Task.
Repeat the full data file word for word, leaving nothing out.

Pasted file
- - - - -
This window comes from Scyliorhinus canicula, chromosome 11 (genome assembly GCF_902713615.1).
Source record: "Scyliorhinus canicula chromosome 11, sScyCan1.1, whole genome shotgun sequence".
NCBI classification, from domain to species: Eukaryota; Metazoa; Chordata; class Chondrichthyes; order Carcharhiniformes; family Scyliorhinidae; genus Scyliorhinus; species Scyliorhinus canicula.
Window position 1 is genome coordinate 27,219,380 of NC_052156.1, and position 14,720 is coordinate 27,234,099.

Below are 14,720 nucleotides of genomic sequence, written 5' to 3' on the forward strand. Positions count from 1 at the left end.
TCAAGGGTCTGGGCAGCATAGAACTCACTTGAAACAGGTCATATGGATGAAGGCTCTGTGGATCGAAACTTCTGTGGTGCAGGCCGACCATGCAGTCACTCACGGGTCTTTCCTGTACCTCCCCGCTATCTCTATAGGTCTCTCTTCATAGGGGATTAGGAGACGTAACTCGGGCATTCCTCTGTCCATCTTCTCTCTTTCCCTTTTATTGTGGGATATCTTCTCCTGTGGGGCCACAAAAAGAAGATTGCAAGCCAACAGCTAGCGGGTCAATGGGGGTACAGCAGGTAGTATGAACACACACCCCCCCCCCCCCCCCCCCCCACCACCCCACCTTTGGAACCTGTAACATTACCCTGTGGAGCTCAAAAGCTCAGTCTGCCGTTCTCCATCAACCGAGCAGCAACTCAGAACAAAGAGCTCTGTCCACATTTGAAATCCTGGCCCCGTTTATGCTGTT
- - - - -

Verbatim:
This window comes from Scyliorhinus canicula, chromosome 11 (genome assembly GCF_902713615.1).
Source record: "Scyliorhinus canicula chromosome 11, sScyCan1.1, whole genome shotgun sequence".
NCBI classification, from domain to species: Eukaryota; Metazoa; Chordata; class Chondrichthyes; order Carcharhiniformes; family Scyliorhinidae; genus Scyliorhinus; species Scyliorhinus canicula.
Window position 1 is genome coordinate 27,219,380 of NC_052156.1, and position 14,720 is coordinate 27,234,099.

Below are 14,720 nucleotides of genomic sequence, written 5' to 3' on the forward strand. Positions count from 1 at the left end.
TCAAGGGTCTGGGCAGCATAGAACTCACTTGAAACAGGTCATATGGATGAAGGCTCTGTGGATCGAAACTTCTGTGGTGCAGGCCGACCATGCAGTCACTCACGGGTCTTTCCTGTACCTCCCCGCTATCTCTATAGGTCTCTCTTCATAGGGGATTAGGAGACGTAACTCGGGCATTCCTCTGTCCATCTTCTCTCTTTCCCTTTTATTGTGGGATATCTTCTCCTGTGGGGCCACAAAAAGAAGATTGCAAGCCAACAGCTAGCGGGTCAATGGGGGTACAGCAGGTAGTATGAACACACACCCCCCCCCCCCCCCCCCCCCACCACCCCACCTTTGGAACCTGTAACATTACCCTGTGGAGCTCAAAAGCTCAGTCTGCCGTTCTCCATCAACCGAGCAGCAACTCAGAACAAAGAGCTCTGTCCACATTTGAAATCCTGGCCCCGTTTATGCTGTT